How can we tell if the constant barrage in the media to combat climate change is not another hoax like the millennium bug? The answer is that we are all noticing a change in climate, and this needs to be checked. What is undeniable is the increase in carbon dioxide concentrations and other greenhouse gases, such as methane and nitrous oxide caused by our activities – mainly the explosion in car ownership, not to mention the increase in heavy industry.
We know that carbon dioxide is emitted in the atmosphere: just recall how only a few decades ago, we ran our Marsa power station on coal and later switched to burning fossil fuel (including heavy fuel oil at Delimara plant). Of course with the increased influx of tourists, there are more transport emissions. Certainly, concentrations of carbon dioxide in the Mediterranean have increased along with the atmospheric concentrations, giving us colder winters and higher humidity in summer. All lines of evidence taken together make it unambiguous that the increase in atmospheric carbon dioxide concentrations is human-induced, primarily a result of fossil fuel burning. It is a fact that greenhouse gases when controlled can serve a useful purpose; that is, to absorb infrared radiation from the Sun and re-emit it in all directions.
This natural greenhouse effect causes the creation of water vapour and resultant carbon dioxide and this functions like a shield to protect the Earth’s surface, which otherwise would be intolerable. The mechanism assures us of the habitable average temperature that results. Increasing the concentration of greenhouse gases directly increases the atmosphere’s optical thickness for infrared radiation, which alters the total amount of solar radiation absorbed by Earth. The same amount of energy Earth receives as solar radiation, in a steady state, must be returned as infrared radiation; the energy of radiation depends on the temperature at which it is emitted and thus determines the mean temperature at the emission level.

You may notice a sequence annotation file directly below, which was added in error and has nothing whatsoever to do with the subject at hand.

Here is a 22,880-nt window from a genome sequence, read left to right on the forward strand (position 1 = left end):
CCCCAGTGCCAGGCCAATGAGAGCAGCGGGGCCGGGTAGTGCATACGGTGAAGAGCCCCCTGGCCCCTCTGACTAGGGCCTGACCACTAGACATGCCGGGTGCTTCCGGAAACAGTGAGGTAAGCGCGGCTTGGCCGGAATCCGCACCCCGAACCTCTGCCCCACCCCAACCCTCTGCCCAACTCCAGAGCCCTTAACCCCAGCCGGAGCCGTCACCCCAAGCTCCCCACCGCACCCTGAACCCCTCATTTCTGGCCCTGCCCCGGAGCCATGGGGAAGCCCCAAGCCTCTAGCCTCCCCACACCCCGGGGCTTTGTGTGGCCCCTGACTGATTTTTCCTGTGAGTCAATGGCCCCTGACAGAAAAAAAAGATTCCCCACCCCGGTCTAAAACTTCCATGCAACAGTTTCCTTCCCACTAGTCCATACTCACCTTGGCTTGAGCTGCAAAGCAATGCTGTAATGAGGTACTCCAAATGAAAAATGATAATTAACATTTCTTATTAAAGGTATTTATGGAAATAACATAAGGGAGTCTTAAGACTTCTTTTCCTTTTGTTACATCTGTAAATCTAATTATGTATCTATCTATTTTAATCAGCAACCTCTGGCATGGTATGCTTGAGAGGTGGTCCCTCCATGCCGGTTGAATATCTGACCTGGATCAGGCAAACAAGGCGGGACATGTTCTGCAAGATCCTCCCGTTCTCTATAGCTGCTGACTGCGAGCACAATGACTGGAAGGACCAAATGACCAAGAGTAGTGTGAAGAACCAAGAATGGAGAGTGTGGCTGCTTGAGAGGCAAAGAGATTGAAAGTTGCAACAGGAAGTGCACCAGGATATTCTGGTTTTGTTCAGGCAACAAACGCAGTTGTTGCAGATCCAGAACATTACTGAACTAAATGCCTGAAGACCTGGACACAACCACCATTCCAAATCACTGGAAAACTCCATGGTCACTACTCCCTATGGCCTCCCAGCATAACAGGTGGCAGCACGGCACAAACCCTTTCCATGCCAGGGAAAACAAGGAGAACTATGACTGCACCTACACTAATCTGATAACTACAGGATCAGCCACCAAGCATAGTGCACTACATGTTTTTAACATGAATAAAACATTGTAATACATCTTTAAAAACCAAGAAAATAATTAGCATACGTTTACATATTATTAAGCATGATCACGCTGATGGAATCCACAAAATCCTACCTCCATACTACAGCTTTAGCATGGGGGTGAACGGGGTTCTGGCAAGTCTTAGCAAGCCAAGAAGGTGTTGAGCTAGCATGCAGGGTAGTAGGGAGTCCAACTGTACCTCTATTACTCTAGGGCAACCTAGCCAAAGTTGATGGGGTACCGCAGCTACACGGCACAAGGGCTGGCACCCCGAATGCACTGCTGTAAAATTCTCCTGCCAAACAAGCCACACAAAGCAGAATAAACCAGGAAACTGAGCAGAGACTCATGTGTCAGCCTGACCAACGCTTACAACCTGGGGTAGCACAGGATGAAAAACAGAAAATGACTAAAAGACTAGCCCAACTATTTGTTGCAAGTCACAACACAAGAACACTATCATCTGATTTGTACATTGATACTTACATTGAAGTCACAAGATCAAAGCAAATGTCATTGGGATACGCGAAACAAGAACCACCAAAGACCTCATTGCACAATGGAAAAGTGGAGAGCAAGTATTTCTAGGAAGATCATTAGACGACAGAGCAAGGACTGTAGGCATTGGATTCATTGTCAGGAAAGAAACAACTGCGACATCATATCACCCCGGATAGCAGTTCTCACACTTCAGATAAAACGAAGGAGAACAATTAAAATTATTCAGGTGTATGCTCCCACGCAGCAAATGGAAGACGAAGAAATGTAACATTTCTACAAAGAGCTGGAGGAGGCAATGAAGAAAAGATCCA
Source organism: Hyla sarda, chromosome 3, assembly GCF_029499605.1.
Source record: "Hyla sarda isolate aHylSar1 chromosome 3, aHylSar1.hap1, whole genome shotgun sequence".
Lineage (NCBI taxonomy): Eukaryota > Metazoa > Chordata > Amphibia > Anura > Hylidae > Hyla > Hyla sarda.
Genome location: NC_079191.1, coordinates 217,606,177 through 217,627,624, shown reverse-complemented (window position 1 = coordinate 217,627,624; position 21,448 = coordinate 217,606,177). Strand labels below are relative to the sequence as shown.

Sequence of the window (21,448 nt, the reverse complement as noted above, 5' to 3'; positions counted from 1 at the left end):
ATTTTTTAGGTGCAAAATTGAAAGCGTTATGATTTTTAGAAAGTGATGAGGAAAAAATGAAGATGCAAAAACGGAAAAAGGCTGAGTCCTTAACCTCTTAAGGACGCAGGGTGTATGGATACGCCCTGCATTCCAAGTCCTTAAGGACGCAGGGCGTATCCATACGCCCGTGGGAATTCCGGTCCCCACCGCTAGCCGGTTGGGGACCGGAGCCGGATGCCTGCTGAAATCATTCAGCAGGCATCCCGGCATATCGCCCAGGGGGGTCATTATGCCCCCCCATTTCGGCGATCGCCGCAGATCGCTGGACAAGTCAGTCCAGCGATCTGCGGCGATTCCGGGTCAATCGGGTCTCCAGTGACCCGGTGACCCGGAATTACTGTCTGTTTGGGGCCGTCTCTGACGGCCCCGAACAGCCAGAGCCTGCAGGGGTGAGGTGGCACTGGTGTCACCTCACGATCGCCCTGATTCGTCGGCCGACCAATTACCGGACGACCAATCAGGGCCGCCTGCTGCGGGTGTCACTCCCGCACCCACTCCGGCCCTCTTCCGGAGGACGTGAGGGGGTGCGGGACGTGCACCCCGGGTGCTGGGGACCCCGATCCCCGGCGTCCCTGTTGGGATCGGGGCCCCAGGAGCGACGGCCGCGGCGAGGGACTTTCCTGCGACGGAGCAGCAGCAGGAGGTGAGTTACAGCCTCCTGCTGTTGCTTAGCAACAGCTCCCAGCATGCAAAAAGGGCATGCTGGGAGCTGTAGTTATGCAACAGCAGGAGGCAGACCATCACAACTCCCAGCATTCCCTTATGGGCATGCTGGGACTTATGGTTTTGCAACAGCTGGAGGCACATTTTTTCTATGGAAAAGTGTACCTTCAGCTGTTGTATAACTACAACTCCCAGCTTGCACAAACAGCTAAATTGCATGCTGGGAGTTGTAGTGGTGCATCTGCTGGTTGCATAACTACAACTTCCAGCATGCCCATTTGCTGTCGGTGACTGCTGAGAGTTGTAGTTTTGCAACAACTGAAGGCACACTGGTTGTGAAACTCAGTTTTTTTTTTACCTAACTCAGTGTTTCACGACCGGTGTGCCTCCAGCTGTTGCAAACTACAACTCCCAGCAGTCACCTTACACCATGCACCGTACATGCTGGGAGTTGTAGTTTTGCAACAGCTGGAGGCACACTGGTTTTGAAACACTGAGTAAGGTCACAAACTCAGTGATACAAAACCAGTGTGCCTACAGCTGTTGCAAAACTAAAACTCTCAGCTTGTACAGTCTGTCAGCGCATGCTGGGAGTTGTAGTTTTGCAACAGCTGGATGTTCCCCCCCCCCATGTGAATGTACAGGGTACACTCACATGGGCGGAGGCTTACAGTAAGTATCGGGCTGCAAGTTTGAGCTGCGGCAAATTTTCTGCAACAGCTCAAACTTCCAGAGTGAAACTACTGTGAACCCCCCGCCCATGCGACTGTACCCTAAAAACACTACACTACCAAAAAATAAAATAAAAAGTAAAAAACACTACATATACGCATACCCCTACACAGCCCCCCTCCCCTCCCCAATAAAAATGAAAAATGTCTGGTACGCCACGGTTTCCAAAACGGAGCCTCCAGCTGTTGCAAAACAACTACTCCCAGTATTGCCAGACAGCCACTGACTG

The target was that by 2020, the EU would seek to obtain 20 per cent of its total energy consumption requirements with renewable energy sources. Malta has so far been a laggard in this regard as only small steps have so far been taken. As a definition, renewable energy includes wind, solar, hydro-electric and tidal power as well as geothermal energy and biomass. From studies published by the EU, one notes that Germany leads the pack as a country which has invested the highest amount in this sector, claiming to be the world’s first major renewable energy economy (in 2010, investments total €26 bn). According to official figures, some 370,000 people in Germany were employed in the renewable energy sector in 2010, and it is no surprise to discover that most companies benefiting from this sector are small and medium-sized companies.
One may question why Malta, with better exposure to rays of the sun, has not responded to this call to increase production of electricity from use of photovoltaic panels, considering that prices for the equipment have been dropping. Can we remain complacent when reliable sources show several lines of evidence to prove that carbon dioxide is on the increase in past two decades? Unfortunately, any large-scale renewable energy systems are not a practical solution on such a small island unless experiments being tested regarding using floating panels in the sea prove feasible.